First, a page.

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Where a strata building comes within the Home Building Act (i.e. including where the building is more than 2 storeys in height) HOW insurance provides indemnity for the owners corporation of a Strata Plan for the cost of repairing or rectifying building defects in Strata Plan common property. Such indemnity subsists for a period of 7 years from the date that construction of the Strata Plan is completed, and covers breaches of statutory warranties in respect of the common property.
The Strata Plan in question was located in Chatswood, and consisted of 201 residential units. Vero Insurance issued identical HOW certificates of insurance for each of the residential lots in the Strata Plan. A standard term of the relevant HOW insurance policy provided that: “YOU must pay the first $500.00 of each claim [under the policy]”. The policy defined “YOU” as “the person on whose behalf the work under the contract is being done, together with any successor in title to that person”.
In July 2006, a claim was lodged by the owners corporation for defective works affecting the Strata Plan common property, in the amount of approximately $85,000.00. Vero rejected this claim, arguing that, since an excess of $500.00 was payable in respect of each and every person on whose behalf the repairs and rectification works were undertaken, the excess chargeable under the policy amounted to $500.00 for each and every one of the 201 lots in the Strata Plan and therefore totalled $100,500.00, being considerably more than the total value of the claim.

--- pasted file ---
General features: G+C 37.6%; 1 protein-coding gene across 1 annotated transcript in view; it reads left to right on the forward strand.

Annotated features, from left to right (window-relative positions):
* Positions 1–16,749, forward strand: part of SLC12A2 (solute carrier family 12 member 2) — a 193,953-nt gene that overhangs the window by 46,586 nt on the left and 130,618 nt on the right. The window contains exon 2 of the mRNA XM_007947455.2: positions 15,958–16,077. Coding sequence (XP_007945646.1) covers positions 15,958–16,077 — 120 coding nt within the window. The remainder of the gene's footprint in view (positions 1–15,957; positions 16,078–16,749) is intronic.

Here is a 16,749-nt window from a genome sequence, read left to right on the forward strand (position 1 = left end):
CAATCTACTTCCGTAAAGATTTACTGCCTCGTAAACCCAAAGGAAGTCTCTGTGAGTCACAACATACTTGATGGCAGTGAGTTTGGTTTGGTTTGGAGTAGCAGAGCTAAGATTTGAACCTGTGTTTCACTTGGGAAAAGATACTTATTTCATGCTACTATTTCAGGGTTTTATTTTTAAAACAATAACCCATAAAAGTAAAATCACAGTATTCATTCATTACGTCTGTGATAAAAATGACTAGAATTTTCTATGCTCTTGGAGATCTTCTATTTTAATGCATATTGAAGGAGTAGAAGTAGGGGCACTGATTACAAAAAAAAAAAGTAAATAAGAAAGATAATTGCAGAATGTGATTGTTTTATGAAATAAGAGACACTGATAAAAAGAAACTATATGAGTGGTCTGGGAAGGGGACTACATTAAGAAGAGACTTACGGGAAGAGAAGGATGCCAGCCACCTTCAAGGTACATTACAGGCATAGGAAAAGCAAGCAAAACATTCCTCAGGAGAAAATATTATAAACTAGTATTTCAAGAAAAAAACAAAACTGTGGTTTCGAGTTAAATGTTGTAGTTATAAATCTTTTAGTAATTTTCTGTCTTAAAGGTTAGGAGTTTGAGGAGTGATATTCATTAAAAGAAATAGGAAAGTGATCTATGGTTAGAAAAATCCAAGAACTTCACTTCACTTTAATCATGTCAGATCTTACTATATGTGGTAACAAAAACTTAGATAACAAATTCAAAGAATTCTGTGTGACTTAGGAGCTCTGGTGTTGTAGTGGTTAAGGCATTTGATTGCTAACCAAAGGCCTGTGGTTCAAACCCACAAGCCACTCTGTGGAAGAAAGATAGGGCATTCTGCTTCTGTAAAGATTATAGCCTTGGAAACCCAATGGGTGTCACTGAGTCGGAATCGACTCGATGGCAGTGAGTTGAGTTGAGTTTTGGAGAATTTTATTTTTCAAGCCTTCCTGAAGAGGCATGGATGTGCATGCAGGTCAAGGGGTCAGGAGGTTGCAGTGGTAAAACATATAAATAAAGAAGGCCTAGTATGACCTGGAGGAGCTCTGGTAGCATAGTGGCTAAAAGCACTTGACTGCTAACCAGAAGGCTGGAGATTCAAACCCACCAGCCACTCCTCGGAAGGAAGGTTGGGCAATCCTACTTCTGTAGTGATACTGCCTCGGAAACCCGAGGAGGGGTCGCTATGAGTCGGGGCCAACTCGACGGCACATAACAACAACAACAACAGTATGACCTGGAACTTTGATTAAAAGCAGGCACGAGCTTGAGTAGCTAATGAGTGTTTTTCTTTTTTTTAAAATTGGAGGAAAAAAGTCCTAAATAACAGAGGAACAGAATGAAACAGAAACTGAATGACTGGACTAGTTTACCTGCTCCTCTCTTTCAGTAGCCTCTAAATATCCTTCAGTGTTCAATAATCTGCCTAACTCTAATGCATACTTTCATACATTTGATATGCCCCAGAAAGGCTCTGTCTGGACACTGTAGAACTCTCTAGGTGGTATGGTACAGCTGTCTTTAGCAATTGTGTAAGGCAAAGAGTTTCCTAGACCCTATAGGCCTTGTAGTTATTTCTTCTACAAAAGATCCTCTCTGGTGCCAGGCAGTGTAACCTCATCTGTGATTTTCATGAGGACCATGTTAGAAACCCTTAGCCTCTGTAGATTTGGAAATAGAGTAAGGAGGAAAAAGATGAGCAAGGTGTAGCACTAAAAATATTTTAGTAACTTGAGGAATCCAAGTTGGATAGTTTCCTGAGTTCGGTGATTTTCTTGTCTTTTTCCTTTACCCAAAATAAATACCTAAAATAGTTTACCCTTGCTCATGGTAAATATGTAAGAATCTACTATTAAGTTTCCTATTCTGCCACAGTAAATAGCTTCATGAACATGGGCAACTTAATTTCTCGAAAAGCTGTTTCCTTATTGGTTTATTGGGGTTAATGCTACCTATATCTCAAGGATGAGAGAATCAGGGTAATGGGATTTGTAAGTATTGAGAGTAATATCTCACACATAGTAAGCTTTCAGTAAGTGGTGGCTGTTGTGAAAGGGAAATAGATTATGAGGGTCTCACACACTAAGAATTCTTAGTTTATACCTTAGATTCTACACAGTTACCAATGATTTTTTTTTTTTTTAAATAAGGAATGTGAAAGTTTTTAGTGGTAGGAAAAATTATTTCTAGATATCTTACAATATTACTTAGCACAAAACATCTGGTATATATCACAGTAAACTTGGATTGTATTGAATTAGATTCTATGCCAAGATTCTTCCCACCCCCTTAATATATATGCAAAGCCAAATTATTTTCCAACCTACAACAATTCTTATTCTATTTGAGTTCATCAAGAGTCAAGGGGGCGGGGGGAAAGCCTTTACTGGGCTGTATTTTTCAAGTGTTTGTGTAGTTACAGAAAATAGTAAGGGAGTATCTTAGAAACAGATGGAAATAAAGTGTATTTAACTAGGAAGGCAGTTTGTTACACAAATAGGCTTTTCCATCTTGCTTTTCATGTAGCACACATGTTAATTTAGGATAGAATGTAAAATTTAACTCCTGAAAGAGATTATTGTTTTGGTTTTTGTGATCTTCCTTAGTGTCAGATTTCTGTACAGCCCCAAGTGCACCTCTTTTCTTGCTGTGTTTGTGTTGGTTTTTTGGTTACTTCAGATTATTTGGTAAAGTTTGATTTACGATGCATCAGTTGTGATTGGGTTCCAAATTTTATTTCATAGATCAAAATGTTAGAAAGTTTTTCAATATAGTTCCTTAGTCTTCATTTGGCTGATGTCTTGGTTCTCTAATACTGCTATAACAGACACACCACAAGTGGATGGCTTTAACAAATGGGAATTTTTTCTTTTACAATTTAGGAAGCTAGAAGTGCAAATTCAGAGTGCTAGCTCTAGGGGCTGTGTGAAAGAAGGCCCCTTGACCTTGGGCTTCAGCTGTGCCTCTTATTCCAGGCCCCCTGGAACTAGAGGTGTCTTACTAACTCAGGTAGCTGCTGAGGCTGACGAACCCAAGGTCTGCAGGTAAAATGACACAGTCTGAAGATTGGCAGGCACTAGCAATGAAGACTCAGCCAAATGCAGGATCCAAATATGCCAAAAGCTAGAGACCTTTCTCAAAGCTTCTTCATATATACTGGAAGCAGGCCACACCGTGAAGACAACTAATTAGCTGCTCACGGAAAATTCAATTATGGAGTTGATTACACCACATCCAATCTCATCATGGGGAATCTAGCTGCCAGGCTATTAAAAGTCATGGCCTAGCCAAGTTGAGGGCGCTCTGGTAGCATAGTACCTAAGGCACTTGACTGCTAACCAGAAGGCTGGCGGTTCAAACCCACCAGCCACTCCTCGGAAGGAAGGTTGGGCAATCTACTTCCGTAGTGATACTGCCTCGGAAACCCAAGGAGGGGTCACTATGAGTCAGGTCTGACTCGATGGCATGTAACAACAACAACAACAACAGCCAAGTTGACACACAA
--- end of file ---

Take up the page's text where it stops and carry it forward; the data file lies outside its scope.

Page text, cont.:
At first instance, in the CTTT, it was held that only one excess of $500.00 was in fact payable in respect of the claim, and not an excess for each of the 201 lots. Vero appealed this decision. In the Court of Appeal, Vero pointed out that the policies in question were issued pursuant to the requirement in the Home Building Act 1989 that HOW insurance be provided in respect of each individual dwelling in the Strata Plan. That is, the relevant HOW policies covered each of the individual lots in the Strata Plan separately. Since the common property that was affected by the defects in issue was not itself a “dwelling”, Vero contended that the common property was owned beneficially by the individual lot owners as tenants in common in equal shares. Further, Vero sought to argue that the owners corporation was itself not a beneficiary or insured pursuant to the HOW policy.
The Court of Appeal rejected Vero’s arguments, holding that the owners corporation was entitled to make a claim under the HOW policy individually and in its own right in respect of the common property. The Court held that the insurance schema established by the Home Building Act and Strata Schemes Management Act 1996 was designed to allow the owners corporation to claim under HOW policies in its own right. The Court upheld the decision of the CTTT, holding that only one excess of $500.00 was payable in respect of the claim.